In-utero exposure to magnetic fields associated with increased risk of obesity in childhood

In-utero exposure to relatively high magnetic field levels was associated with a 69 percent increased risk of being obese or overweight during childhood compared to lower in-utero magnetic field levels, according to a Kaiser Permanente study that appears in the current online version of Nature's Scientific Reports.

Researchers conducted the , in which participating women in Kaiser Permanente's Northern California region carried a meter measuring magnetic field levels during pregnancy and 733 of their children were followed up to 13 years, to collect clinically recorded information on growth patterns. On average, 33 weight measurements per child were collected.

Researchers noted a dose response relationship with increasing in-utero magnetic field levels being associated with further of obesity or being overweight. The observed association and supporting evidence provide the first epidemiologic findings that link increasing exposure to environmental magnetic fields, especially in-utero exposure, over the last few decades with the rapid rise in during the corresponding decades, according to the authors.

"Pregnancy is a critical that is among the most vulnerable periods to ," said De-Kun Li, MD, PhD, a perinatal epidemiologist with the Kaiser Permanente Northern California Division of Research in Oakland, Calif., and the lead author of the study. "These findings indicate that electromagnetic fields, from microwave ovens to countless wireless devices, may be contributing to childhood obesity risk. This finding could have implications for possibly reducing childhood obesity and better understanding the . Like any , the results need to be replicated by other studies."

After controlling for a child's age at each weight measurement, , maternal age at delivery, pre-pregnancy BMI, race, education level, and breastfeeding, researchers reported a 50 percent increase of participants being obese or overweight for medium in–utero levels (1.5-2.5 mG), and an 84 percent increased risk for high in-utero levels (>2.5mG). An mG, or milligauss, represents a unit of level or strength as measured using a gaussmeter.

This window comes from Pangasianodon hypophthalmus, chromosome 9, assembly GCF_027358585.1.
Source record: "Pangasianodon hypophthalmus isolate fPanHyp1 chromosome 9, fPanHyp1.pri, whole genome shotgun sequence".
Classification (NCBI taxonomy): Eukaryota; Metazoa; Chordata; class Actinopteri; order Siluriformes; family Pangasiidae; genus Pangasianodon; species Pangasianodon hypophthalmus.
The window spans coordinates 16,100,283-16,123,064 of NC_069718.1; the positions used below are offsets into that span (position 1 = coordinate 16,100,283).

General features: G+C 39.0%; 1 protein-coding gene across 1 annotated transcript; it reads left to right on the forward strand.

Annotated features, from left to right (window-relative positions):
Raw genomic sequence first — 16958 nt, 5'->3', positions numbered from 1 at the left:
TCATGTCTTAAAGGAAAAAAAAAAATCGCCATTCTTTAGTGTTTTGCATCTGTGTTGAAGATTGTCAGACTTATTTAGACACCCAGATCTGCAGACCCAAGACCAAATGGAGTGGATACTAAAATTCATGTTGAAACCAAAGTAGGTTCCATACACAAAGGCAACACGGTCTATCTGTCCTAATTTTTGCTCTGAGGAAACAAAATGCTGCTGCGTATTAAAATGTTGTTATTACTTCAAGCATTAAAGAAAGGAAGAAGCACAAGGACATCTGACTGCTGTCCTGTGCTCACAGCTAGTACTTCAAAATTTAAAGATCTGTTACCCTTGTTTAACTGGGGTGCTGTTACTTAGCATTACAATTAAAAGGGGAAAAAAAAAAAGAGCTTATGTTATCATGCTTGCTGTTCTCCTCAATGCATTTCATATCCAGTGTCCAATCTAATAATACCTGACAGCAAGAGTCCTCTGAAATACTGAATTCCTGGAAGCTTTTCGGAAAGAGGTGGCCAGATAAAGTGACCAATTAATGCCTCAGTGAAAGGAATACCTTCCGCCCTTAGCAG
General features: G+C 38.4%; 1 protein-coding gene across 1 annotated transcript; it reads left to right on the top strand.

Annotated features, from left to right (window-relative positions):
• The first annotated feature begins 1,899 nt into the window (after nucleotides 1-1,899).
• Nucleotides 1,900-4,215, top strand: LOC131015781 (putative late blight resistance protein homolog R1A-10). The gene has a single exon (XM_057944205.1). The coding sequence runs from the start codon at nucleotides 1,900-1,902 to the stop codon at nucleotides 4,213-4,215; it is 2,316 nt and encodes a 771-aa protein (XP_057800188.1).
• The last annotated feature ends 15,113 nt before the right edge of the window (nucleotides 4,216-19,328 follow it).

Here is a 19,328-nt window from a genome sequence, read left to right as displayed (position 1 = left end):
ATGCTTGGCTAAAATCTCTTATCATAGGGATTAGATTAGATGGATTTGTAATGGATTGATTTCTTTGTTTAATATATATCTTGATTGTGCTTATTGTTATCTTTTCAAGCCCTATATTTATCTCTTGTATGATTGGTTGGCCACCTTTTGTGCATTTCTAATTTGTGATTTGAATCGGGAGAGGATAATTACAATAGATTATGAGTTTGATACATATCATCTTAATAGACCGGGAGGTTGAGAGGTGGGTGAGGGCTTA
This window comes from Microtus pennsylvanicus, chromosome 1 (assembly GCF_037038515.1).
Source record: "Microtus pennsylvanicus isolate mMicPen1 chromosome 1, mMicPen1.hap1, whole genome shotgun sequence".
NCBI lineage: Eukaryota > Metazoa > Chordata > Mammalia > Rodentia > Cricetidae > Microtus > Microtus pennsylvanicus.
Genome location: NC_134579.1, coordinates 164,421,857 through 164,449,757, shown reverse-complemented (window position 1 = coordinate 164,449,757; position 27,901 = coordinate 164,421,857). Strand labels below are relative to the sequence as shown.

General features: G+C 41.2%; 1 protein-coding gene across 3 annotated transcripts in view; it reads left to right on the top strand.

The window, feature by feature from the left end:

This study follows previous work from Dr. Li (and others) that showed electromagnetic fields may impact pregnancy outcomes and childhood diseases including asthma. Higher EMF levels have also been associated with diabetes in humans, being overweight and high glucose levels in animals, and ADHD in mice offspring, explained Dr. Li.

In the current study, among those children with longer follow-up time (to the end of the study), the observed association was stronger (2.35 times the risk of childhood obesity/overweight for in-utero MF level > 1.5 mG vs. ≤ 1.5 mG). Similarly, if the study only considered those who were persistently obese/overweight through childhood during the follow-up, the association was also much stronger (almost 5 fold increased risk of obesity/overweight for in-utero MF level > 1.5 mG vs. < 1.5 mG).

"EMF exposure during pregnancy could impact the fetal development, including endocrine and metabolic systems, predisposing offspring to higher risk of obesity," Dr. Li said. He added that environmental impacts tend to be amplified during fetal development both in terms of affecting multiple organ systems and having long-lasting changes to physiology, such as to the endocrine systems and hormone receptors.

Researchers examined maternal factors, prenatal factors, childhood factors, outcome measures, and other factors that could be confounders. Among 18 factors examined, only family income and habits of eating fruits and vegetables varied among the three maternal MF exposure groups. However, there was not consistent pattern of MF exposure with family income: women with either low or high family income had lower MF exposure level than women with medium family income. Children eating more fruits and vegetables tended to have a mother who had higher MF exposure during pregnancy. There was no difference among the three MF groups in the average number of weight measurements per child. The proportion of children who remained in the Kaiser Permanente Northern California integrated care delivery system at the end of the study (11 years and older) was almost identical in all three groups. None of the 18 factors examined could explain the observed association.

"Expectant mothers should take this new research into account, but they should not panic," said Ruth Shaber, MD, medical director of the Center for Healthcare Delivery at the Kaiser Permanente Care Management Institute. "We still have a lot more to learn about the impact of the environment on pregnancy and young children."

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